Goodbye, Dragon Inn (Tsai Ming-liang, 2003)
by Andrew Le
The Skywalk is Gone (Tsai Ming-liang, 2002)
by Digby Houghton
7:00pm REBELS OF THE NEON GOD
Tsai Ming-Liang (1992) 106 mins – Unclassified 15+
Tsai’s confident first theatrical feature wallows in the listlessness of pre-millennial Taipei – brilliantly shot by career-long collaborator Liao Pen-Jung – but maintains a sly sense of humour as it follows a young dropout (played by Tsai’s lifelong muse Lee Kang-Sheng in only their second pairing) whose mother believes him to be the reincarnation of the unruly god Nezha. “No director since Fassbinder has [had] such insight into the lives of lost young men in crumbling inner cities… Brilliantly observed, with dialogue kept to a minimum, and as tender as a Lou Reed elegy.” (Tony Rayns).
Courtesy of the Taiwan Film and Audiovisual Institute.
9:00pm THE WAYWARD CLOUD
Tsai Ming-Liang (2005) 112 mins – Unclassified 18+
This Silver Bear-winning sequel to What Time Is it There? and The Skywalk Is Gone is Tsai’s boldest film, freely shifting tonal registers to encompass minimalist, ennui-inflected drama, absurdist comedy, high-level sex scenes and exuberant musical numbers adapted from vintage Taiwanese pop. Hsiao-Kang (Lee Kang-Sheng), now a jobbing porn actor, and Shiang-Chyi (Chen Shiang-Chyi) meet again in a Taipei beset by a water shortage but abundant in watermelons; the latter as central to sex as to hydration. The finale remains the most confronting sequence – and amongst the most profound – in Tsai’s cinema.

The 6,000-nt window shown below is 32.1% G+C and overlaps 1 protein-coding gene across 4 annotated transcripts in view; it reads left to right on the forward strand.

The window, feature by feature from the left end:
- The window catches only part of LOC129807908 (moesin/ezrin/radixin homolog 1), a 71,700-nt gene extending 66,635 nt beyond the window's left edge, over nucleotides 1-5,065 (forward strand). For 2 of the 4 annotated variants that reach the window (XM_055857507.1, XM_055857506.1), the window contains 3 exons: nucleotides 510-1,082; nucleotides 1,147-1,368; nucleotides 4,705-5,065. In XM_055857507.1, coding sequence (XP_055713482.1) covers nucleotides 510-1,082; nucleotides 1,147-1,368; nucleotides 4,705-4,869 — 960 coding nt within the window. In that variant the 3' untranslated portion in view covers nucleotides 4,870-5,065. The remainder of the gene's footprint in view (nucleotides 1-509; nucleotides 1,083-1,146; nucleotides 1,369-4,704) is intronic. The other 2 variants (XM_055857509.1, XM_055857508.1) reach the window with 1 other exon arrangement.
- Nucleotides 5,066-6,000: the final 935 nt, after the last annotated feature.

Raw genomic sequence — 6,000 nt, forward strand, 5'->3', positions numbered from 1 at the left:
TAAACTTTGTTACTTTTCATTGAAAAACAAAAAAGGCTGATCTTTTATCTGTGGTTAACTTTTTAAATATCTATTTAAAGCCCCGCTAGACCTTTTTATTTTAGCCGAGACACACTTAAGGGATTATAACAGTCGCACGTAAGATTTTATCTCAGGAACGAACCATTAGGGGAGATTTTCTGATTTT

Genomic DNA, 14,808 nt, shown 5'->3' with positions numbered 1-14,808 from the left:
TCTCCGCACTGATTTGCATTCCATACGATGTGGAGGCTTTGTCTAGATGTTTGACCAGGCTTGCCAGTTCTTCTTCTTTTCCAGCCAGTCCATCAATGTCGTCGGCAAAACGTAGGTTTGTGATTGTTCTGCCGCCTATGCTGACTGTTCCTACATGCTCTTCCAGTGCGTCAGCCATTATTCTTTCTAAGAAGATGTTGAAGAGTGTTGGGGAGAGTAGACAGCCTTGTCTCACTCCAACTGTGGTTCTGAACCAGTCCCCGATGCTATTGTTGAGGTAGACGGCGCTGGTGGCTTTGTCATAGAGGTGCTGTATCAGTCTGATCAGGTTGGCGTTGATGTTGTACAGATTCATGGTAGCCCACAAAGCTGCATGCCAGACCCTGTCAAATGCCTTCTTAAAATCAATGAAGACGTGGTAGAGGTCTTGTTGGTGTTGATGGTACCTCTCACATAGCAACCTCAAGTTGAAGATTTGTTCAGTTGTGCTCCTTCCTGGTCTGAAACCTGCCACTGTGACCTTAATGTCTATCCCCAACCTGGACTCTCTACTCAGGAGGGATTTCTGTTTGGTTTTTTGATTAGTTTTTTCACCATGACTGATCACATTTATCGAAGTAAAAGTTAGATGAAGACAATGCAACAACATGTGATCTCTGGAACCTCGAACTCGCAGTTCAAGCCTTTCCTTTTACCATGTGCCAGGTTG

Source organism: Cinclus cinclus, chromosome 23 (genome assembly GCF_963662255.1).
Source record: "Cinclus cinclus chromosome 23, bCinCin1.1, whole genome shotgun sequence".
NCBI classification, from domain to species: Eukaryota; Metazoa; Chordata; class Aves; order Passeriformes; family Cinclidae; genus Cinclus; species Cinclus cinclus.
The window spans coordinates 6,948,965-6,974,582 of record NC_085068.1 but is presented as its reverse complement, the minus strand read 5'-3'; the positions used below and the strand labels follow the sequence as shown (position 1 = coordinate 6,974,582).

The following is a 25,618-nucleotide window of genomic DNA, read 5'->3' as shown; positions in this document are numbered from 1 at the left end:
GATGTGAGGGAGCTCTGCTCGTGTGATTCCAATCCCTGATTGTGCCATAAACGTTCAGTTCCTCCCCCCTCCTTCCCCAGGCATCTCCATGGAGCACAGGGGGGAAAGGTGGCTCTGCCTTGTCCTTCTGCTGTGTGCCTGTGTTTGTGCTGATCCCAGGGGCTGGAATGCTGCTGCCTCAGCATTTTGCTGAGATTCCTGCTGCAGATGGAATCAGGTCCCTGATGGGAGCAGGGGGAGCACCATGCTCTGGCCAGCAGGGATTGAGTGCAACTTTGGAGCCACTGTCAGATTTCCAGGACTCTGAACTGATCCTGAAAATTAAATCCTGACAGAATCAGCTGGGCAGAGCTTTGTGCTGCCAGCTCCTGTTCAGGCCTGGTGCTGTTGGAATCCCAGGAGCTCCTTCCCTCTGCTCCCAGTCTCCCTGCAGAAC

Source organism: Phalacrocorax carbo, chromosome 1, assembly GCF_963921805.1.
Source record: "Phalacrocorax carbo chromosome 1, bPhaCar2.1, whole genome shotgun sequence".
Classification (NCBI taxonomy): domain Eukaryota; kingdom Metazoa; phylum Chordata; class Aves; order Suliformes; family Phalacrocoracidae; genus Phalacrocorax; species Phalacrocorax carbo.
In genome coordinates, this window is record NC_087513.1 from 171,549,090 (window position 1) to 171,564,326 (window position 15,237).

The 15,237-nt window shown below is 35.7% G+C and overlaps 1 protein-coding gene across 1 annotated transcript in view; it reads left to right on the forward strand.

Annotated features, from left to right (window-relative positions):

The Wayward Cloud (Tsai Ming-liang, 2005)
by Amelia Leonard
7:00pm THE RIVER
Tsai Ming-Liang (1997) 115 mins – Unclassified 15+
Featuring Tsai regulars Lee Kang-Sheng, Miao Tien and Lu Yi-Ching as a deconstructed nuclear family living in one of the leakiest apartments in cinema history, this bleak portrayal of urban alienation and loneliness won the Silver Bear at the 1997 Berlinale. Standing in contrast to the frenetic style of much 1990s cinema, the long takes, mostly static camera and minimal dialogue would become signature elements of the director’s style. In his review, The New York Times critic A. O. Scott described Tsai as “a rare director who seems, even at this late date, to be reinventing the medium and rediscovering the world”.
Courtesy of the Taiwan Film and Audiovisual Institute.
Afflictions of Pain and Desire: The River (Tsai Ming-liang, 1997)
by Alex Williams
Tsai Ming-Liang (2020) 127 mins – Unclassified 15+
Shot over five years and across three countries, Tsai’s latest, largely unscripted feature provides a characteristic, if surprisingly warm portrait of contemporary ennui and the problems of ageing and connecting in modern society. Following his long-time muse – Lee Kang-Cheng – as he seeks treatment in Hong Kong for the back ailment that first emerged (for actor and character) in 1997’s The River, Tsai becomes equally fascinated by a Laotian migrant working in Bangkok. When these solitary figures finally come together in a moment of true tenderness it speaks to the inherent soulfulness and even nostalgia of the filmmaker’s oeuvre.
Days (Tsai Ming-liang, 2020)
by Jacob Agius